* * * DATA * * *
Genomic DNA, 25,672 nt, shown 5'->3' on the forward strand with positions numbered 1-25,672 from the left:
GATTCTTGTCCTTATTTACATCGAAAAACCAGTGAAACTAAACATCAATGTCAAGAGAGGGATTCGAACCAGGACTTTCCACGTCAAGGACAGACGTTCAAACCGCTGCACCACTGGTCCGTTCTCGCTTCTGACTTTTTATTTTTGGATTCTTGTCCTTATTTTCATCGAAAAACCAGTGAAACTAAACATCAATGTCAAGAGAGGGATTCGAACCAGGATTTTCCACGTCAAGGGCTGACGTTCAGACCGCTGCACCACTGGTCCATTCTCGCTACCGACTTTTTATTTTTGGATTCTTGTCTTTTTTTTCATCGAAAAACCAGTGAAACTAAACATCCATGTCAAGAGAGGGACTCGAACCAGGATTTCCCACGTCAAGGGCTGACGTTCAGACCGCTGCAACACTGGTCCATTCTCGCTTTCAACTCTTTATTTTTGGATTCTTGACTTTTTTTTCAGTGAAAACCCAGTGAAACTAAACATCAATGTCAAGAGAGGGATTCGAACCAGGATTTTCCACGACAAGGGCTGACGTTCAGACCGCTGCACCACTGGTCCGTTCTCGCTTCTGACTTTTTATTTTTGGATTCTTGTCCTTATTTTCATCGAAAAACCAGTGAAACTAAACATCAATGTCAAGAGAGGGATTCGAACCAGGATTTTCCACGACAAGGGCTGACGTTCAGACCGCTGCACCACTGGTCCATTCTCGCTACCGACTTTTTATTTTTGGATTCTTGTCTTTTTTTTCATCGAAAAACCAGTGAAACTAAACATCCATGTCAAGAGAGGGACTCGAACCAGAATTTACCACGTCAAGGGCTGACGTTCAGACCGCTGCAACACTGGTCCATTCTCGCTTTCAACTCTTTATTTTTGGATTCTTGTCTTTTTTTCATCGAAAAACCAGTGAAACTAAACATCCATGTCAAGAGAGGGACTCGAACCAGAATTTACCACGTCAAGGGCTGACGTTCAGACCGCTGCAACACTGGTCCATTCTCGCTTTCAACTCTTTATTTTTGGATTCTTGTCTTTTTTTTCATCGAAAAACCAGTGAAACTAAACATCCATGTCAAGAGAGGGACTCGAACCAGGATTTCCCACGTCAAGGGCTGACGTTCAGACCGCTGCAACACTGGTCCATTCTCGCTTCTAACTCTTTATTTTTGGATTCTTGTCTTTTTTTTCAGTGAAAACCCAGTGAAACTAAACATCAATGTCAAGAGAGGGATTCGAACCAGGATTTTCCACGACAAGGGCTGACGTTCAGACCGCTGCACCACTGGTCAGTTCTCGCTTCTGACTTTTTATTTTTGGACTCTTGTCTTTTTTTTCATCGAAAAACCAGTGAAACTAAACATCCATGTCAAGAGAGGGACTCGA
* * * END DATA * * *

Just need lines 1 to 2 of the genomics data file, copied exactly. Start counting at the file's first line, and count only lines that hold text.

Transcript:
Genomic DNA, 25,672 nt, shown 5'->3' on the forward strand with positions numbered 1-25,672 from the left:
GATTCTTGTCCTTATTTACATCGAAAAACCAGTGAAACTAAACATCAATGTCAAGAGAGGGATTCGAACCAGGACTTTCCACGTCAAGGACAGACGTTCAAACCGCTGCACCACTGGTCCGTTCTCGCTTCTGACTTTTTATTTTTGGATTCTTGTCCTTATTTTCATCGAAAAACCAGTGAAACTAAACATCAATGTCAAGAGAGGGATTCGAACCAGGATTTTCCACGTCAAGGGCTGACGTTCAGACCGCTGCACCACTGGTCCATTCTCGCTACCGACTTTTTATTTTTGGATTCTTGTCTTTTTTTTCATCGAAAAACCAGTGAAACTAAACATCCATGTCAAGAGAGGGACTCGAACCAGGATTTCCCACGTCAAGGGCTGACGTTCAGACCGCTGCAACACTGGTCCATTCTCGCTTTCAACTCTTTATTTTTGGATTCTTGACTTTTTTTTCAGTGAAAACCCAGTGAAACTAAACATCAATGTCAAGAGAGGGATTCGAACCAGGATTTTCCACGACAAGGGCTGACGTTCAGACCGCTGCACCACTGGTCCGTTCTCGCTTCTGACTTTTTATTTTTGGATTCTTGTCCTTATTTTCATCGAAAAACCAGTGAAACTAAACATCAATGTCAAGAGAGGGATTCGAACCAGGATTTTCCACGACAAGGGCTGACGTTCAGACCGCTGCACCACTGGTCCATTCTCGCTACCGACTTTTTATTTTTGGATTCTTGTCTTTTTTTTCATCGAAAAACCAGTGAAACTAAACATCCATGTCAAGAGAGGGACTCGAACCAGAATTTACCACGTCAAGGGCTGACGTTCAGACCGCTGCAACACTGGTCCATTCTCGCTTTCAACTCTTTATTTTTGGATTCTTGTCTTTTTTTCATCGAAAAACCAGTGAAACTAAACATCCATGTCAAGAGAGGGACTCGAACCAGAATTTACCACGTCAAGGGCTGACGTTCAGACCGCTGCAACACTGGTCCATTCTCGCTTTCAACTCTTTATTTTTGGATTCTTGTCTTTTTTTTCATCGAAAAACCAGTGAAACTAAACATCCATGTCAAGAGAGGGACTCGAACCAGGATTTCCCACGTCAAGGGCTGACGTTCAGACCGCTGCAACACTGGTCCATTCTCGCTTCTAACTCTTTATTTTTGGATTCTTGTCTTTTTTTTCAGTGAAAACCCAGTGAAACTAAACATCAATGTCAAGAGAGGGATTCGAACCAGGATTTTCCACGACAAGGGCTGACGTTCAGACCGCTGCACCACTGGTCAGTTCTCGCTTCTGACTTTTTATTTTTGGACTCTTGTCTTTTTTTTCATCGAAAAACCAGTGAAACTAAACATCCATGTCAAGAGAGGGACTCGA